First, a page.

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rolls of honour
Rolls of honour - were set up early in the war in public places as an affirmation of the huge response to the call for volunteers from that locality. They were immensely popular in 1914 and 1915. Many newspapers published weekly lists and notices placed in windows of individual houses indicating that a man from the household was on active service became widespread. These were not spontaneous activities of popular imagination but part of the recruiting campaigns of 1914 and 1915.

In September 1914, for example, Walter Long MP and Wiltshire landowner, held a public meeting in the village of West Ashton at which he exhorted local men to join up rather than ‘live at home in ease, a craven at heart’. He told the men that ‘here in this village, and in other villages where I have some influence I mean to have a great placard headed the roll of honour. On that will be inscribed the names of any man who joins the Colour; a copy of it will be sent to every house or cottage in which he has dwelt, and where his family are, and a permanent copy will be given to his family to keep as a lasting record of the fact that he did his duty’.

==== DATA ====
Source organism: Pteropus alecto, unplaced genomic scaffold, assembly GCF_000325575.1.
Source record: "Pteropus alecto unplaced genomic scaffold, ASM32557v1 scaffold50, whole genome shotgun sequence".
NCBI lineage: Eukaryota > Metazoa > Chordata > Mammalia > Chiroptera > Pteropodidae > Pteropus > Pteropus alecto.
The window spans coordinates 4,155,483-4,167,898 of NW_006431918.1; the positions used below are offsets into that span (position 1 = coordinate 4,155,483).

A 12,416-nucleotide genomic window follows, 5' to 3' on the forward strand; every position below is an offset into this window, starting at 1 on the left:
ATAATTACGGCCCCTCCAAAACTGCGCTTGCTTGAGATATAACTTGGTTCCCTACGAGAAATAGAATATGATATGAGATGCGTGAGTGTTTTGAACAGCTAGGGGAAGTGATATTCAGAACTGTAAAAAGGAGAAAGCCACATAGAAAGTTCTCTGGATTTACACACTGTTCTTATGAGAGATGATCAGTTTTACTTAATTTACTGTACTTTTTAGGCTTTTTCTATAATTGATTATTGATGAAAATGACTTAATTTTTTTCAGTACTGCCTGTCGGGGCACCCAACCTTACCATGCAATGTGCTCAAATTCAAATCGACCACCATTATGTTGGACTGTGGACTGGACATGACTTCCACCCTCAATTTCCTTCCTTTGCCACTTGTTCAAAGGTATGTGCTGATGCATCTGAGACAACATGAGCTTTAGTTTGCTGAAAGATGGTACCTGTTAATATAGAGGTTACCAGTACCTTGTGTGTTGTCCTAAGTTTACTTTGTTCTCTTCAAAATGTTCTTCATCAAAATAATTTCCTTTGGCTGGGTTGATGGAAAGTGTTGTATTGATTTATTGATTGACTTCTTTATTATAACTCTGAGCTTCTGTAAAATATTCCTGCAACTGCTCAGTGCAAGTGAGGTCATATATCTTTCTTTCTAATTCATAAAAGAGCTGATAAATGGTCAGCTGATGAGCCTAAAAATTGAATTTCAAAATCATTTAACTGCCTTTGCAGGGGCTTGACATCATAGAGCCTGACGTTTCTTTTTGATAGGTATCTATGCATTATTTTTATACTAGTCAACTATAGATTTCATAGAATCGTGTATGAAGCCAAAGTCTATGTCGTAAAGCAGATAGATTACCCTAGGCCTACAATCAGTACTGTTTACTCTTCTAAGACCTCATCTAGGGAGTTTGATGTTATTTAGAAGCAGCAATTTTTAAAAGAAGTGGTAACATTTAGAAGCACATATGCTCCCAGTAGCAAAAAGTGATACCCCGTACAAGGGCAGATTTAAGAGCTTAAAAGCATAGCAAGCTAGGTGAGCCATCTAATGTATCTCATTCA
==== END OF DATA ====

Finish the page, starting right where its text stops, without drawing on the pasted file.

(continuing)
The 'cross' at Knowlton today   inscription

The County of Bute Roll of Honour published early in 1915 said: Some day you will want to share in the joy and honour of victory. You don’t want to be left out at the end; you can only avoid that by being in it now.
Permanent memorials in stone were also conceived early in the war not as memorials to aid the bereaved to come to terms with the dead but as aids to recruitment. Crosses were awarded as prizes to communities who had the highest proportion in their county of eligible men enlisted. Stone 'crosses' were awarded to the villages of Knowlton, Kent, Dalderby, Lincolnshire, and Barrow-on-Trent, Derbyshire.
Knowlton, for example, was judged the Bravest Village in England in a competition organised by the local Weekly Despatch in 1914 for sending the biggest percentage of its population to the army. 12 men joined up out of a total population of only 39.

Death gradually began to intrude on the recruiting process.


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THIS CROSS WAS ERECTED IN HONOUR OF THOSE TWELVE MEN OF KNOWLTON WHO OUT OF A TOTAL POPULATION OF THIRTY NINE ENLISTED PRIOR TO MARCH 1915 AND BY THEIR PATRIOTIC ACTION WON THE WEEKLY DISPATCH BRAVEST VILLAGE COMPETITION.